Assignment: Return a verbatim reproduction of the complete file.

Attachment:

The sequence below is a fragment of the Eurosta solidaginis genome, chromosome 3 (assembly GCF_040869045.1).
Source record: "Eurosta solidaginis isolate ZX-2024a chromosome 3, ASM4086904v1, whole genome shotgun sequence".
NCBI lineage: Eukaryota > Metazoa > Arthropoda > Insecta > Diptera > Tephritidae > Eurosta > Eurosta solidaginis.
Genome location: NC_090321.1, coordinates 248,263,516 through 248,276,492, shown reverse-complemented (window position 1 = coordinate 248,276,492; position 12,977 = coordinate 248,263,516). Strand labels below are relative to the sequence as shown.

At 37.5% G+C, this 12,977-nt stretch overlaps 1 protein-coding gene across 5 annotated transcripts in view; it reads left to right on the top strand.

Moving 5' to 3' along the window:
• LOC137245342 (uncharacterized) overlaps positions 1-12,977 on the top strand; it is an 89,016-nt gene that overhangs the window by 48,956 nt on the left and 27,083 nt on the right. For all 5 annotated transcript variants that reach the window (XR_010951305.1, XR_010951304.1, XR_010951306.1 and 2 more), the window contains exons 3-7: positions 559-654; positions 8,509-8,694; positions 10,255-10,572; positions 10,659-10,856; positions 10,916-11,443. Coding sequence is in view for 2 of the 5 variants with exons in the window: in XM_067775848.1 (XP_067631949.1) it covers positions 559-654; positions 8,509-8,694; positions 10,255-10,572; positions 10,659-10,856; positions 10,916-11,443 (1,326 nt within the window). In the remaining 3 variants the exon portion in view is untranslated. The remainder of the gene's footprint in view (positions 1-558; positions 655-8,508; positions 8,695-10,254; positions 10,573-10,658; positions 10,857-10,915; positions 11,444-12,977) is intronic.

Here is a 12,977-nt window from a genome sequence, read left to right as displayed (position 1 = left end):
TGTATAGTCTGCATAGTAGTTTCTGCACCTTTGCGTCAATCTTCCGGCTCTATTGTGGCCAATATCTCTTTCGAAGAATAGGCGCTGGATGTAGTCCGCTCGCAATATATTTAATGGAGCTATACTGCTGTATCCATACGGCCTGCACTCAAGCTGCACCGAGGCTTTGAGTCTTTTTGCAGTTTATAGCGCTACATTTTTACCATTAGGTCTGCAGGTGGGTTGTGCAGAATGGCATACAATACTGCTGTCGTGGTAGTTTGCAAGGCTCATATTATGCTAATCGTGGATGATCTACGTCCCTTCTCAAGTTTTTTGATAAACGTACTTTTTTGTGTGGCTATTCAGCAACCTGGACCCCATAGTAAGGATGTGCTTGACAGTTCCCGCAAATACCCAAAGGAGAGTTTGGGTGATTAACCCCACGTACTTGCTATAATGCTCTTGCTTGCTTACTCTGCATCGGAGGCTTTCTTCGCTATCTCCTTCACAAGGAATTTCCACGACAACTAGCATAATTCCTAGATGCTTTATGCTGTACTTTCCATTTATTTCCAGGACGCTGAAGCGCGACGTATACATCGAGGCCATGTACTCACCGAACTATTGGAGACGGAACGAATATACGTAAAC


The sequence below is a fragment of the Eurosta solidaginis genome, chromosome 3 (assembly GCF_040869045.1).
Source record: "Eurosta solidaginis isolate ZX-2024a chromosome 3, ASM4086904v1, whole genome shotgun sequence".
NCBI lineage: Eukaryota > Metazoa > Arthropoda > Insecta > Diptera > Tephritidae > Eurosta > Eurosta solidaginis.
Genome location: NC_090321.1, coordinates 248,263,516 through 248,276,492, shown reverse-complemented (window position 1 = coordinate 248,276,492; position 12,977 = coordinate 248,263,516). Strand labels below are relative to the sequence as shown.

At 37.5% G+C, this 12,977-nt stretch overlaps 1 protein-coding gene across 5 annotated transcripts in view; it reads left to right on the top strand.

Moving 5' to 3' along the window:
• LOC137245342 (uncharacterized) overlaps positions 1-12,977 on the top strand; it is an 89,016-nt gene that overhangs the window by 48,956 nt on the left and 27,083 nt on the right. For all 5 annotated transcript variants that reach the window (XR_010951305.1, XR_010951304.1, XR_010951306.1 and 2 more), the window contains exons 3-7: positions 559-654; positions 8,509-8,694; positions 10,255-10,572; positions 10,659-10,856; positions 10,916-11,443. Coding sequence is in view for 2 of the 5 variants with exons in the window: in XM_067775848.1 (XP_067631949.1) it covers positions 559-654; positions 8,509-8,694; positions 10,255-10,572; positions 10,659-10,856; positions 10,916-11,443 (1,326 nt within the window). In the remaining 3 variants the exon portion in view is untranslated. The remainder of the gene's footprint in view (positions 1-558; positions 655-8,508; positions 8,695-10,254; positions 10,573-10,658; positions 10,857-10,915; positions 11,444-12,977) is intronic.

Here is a 12,977-nt window from a genome sequence, read left to right as displayed (position 1 = left end):
TGTATAGTCTGCATAGTAGTTTCTGCACCTTTGCGTCAATCTTCCGGCTCTATTGTGGCCAATATCTCTTTCGAAGAATAGGCGCTGGATGTAGTCCGCTCGCAATATATTTAATGGAGCTATACTGCTGTATCCATACGGCCTGCACTCAAGCTGCACCGAGGCTTTGAGTCTTTTTGCAGTTTATAGCGCTACATTTTTACCATTAGGTCTGCAGGTGGGTTGTGCAGAATGGCATACAATACTGCTGTCGTGGTAGTTTGCAAGGCTCATATTATGCTAATCGTGGATGATCTACGTCCCTTCTCAAGTTTTTTGATAAACGTACTTTTTTGTGTGGCTATTCAGCAACCTGGACCCCATAGTAAGGATGTGCTTGACAGTTCCCGCAAATACCCAAAGGAGAGTTTGGGTGATTAACCCCACGTACTTGCTATAATGCTCTTGCTTGCTTACTCTGCATCGGAGGCTTTCTTCGCTATCTCCTTCACAAGGAATTTCCACGACAACTAGCATAATTCCTAGATGCTTTATGCTGTACTTTCCATTTATTTCCAGGACGCTGAAGCGCGACGTATACATCGAGGCCATGTACTCACCGAACTATTGGAGACGGAACGAATATACGTAAAC